Mahroof, Akhtar and Shaukat built their power and influence on the backs of the Mirpuri voters, providing Labour with what appeared a granite like block vote.
For obvious reasons all are now below the radar, keeping quiet, but it would be foolish to assume they have given up on power.
N0, they are behind the emergence of a young birideristas group, that is family and friends (not all Asian) presenting themselves as the fresh faces, almost the youth wing of the Biraderi.
BUT, this “youf” wing is not a force for modernity within the community, they are the new apologists and CSE deniers; more a recognition that in the short term at least the old guard are discredited. This lot are off the subs bench, not a new team.
There remains the old problem of finding new young faces who aren’t tied to a small set of families, partly down to hose family’s antagonism towards new blood from outside of the biraderi leadership caste.
However there is evidence that the Mirpuri vote is no longer granite like and that there are divisions. That they are losing their grip..
In Rotherham “the largest BME community is Pakistani & Kashmiri who numbered 7,912 in 2011 or 3.1% of the population.”
A few calculations (population, demographics & turnout) reduces the 7,912 into an “active voter” number of about 2600.
at the 2012 By Election Yvonne Ridley got 1,778 votes, at least 1300 of whom will be of Pakistani/Kashmiri cethnic origin. Meaning that the so called granite block vote was split 50:50.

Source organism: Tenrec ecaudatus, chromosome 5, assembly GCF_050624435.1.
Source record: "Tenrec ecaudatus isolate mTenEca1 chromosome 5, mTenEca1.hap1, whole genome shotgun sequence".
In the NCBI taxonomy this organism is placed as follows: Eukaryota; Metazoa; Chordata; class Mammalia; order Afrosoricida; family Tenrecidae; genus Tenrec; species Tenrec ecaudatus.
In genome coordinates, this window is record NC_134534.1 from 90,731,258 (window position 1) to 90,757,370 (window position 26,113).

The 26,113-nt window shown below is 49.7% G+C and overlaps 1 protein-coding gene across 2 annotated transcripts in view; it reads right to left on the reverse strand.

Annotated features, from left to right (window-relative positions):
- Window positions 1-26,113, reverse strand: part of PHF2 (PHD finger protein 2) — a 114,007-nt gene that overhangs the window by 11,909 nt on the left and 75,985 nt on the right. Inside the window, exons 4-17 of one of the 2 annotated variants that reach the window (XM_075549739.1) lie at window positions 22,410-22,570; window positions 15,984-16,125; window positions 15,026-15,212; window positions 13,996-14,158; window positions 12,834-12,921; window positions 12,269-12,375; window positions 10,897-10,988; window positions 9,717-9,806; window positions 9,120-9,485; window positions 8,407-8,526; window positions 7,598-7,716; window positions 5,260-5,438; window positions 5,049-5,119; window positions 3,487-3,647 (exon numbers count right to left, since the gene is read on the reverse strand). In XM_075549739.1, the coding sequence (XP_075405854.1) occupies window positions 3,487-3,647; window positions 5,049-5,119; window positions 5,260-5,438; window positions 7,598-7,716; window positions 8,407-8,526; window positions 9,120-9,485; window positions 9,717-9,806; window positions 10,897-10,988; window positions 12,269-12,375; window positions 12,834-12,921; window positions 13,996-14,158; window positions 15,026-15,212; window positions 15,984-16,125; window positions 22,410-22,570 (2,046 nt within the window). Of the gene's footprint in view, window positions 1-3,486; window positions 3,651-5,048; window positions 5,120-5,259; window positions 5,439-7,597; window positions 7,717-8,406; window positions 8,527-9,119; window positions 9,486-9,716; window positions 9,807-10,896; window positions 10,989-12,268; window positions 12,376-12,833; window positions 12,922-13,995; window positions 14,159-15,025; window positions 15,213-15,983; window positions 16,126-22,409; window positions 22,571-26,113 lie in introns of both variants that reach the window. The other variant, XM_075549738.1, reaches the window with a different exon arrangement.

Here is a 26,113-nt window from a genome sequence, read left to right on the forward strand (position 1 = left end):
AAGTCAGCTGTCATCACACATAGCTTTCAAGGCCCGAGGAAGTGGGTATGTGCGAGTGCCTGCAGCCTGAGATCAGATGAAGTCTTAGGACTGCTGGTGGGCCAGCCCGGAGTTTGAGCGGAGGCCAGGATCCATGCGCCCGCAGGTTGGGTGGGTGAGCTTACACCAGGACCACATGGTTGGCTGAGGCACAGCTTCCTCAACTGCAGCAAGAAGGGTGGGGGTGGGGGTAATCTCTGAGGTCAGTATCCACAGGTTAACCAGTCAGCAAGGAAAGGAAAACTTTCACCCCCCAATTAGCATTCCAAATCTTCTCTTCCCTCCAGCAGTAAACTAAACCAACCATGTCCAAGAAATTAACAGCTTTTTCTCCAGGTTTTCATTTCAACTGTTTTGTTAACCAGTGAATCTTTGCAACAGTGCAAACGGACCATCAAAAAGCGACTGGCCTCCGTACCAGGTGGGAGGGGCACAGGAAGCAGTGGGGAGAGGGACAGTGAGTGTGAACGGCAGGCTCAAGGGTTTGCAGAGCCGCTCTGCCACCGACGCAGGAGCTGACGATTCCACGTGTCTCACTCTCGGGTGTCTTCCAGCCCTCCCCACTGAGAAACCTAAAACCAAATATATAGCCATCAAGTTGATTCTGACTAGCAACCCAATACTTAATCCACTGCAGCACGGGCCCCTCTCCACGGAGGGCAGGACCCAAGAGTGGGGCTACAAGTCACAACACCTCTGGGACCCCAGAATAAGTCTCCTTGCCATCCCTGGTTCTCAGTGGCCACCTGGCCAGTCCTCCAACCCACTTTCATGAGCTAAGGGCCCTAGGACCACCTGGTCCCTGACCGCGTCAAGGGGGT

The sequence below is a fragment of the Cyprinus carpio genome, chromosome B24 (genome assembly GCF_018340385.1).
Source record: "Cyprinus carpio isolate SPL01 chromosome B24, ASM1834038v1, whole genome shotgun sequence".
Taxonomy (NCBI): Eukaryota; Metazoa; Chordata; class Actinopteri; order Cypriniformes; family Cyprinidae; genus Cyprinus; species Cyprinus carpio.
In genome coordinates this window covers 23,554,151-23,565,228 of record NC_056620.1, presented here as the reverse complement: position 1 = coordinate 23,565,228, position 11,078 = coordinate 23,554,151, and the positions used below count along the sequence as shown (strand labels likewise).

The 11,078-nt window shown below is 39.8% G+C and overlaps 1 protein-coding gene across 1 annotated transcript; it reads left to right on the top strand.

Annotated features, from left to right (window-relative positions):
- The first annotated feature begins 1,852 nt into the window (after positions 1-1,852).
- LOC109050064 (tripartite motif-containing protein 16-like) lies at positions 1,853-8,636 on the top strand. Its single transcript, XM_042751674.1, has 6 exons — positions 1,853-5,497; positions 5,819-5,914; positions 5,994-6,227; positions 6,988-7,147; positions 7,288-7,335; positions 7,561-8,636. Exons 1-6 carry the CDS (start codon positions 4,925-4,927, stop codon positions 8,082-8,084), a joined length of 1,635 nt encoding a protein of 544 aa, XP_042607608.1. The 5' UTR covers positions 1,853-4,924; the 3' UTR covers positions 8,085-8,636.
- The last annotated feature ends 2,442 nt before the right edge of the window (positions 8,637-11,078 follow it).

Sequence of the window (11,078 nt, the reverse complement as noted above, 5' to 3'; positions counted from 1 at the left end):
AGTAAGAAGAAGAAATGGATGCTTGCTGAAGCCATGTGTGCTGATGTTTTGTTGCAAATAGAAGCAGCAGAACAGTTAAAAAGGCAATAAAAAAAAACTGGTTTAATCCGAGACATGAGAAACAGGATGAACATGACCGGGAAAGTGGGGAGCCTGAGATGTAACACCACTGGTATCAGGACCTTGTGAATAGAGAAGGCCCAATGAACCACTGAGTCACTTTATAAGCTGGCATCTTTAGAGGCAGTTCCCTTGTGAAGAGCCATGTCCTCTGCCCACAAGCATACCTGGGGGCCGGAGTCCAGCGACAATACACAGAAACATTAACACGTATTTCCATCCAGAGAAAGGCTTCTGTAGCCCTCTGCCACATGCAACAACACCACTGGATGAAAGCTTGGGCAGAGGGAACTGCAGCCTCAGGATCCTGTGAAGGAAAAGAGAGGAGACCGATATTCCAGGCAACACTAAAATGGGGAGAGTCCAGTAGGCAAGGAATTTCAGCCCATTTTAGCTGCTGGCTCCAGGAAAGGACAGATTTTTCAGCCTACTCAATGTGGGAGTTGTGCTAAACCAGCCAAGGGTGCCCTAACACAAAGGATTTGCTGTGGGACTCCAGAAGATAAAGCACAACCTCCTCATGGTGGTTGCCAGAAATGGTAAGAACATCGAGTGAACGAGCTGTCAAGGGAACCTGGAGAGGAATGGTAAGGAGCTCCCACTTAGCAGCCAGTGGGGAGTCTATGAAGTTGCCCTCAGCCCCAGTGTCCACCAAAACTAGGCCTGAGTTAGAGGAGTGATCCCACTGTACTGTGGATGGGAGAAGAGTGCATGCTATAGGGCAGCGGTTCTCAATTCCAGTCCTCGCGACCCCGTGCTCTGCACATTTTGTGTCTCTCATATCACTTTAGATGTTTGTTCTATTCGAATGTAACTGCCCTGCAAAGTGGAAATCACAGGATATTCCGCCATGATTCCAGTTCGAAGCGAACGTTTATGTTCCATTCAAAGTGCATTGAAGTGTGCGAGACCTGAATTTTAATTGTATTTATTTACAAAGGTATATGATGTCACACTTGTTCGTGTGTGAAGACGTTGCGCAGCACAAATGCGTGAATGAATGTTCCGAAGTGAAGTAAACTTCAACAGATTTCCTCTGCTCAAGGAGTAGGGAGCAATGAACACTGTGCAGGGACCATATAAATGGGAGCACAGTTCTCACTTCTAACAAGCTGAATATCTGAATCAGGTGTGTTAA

Rothpol has previously observed the sense of panic, and nasty animosity that Akhtar and Mahroof show towards Respect, now we know why. It doesn’t threaten Labour, it’s their power base within Labour.
Other factors are also turning against them.
In Bradford West Respect voters came from among the younger Pakistani; It is they who are rebelling against the misogynistic, patriarchal and caste ridden biraderi we have in Rotherham. With another three years since the election of Sarah Champion the proportion of Pakistani/Kashmiri voters in the “young” category will have grown significantly.
There is also their failure as leaders in one of their primary tasks…..maintaining the community’s reputation. There can be little doubt that the failures of the Pakistani Councillors have undermined their support within their own community.
Lastly there is electoral reform and the change from single household registration, to individual registration. Comment has recently centred on many students not registering to Vote.
Less commented upon is the power it can take away from the head of household in traditional Pakistani households…or even landlords who register their tenants. The postal vote may not be the friend it has traditionally been to the Labour Party.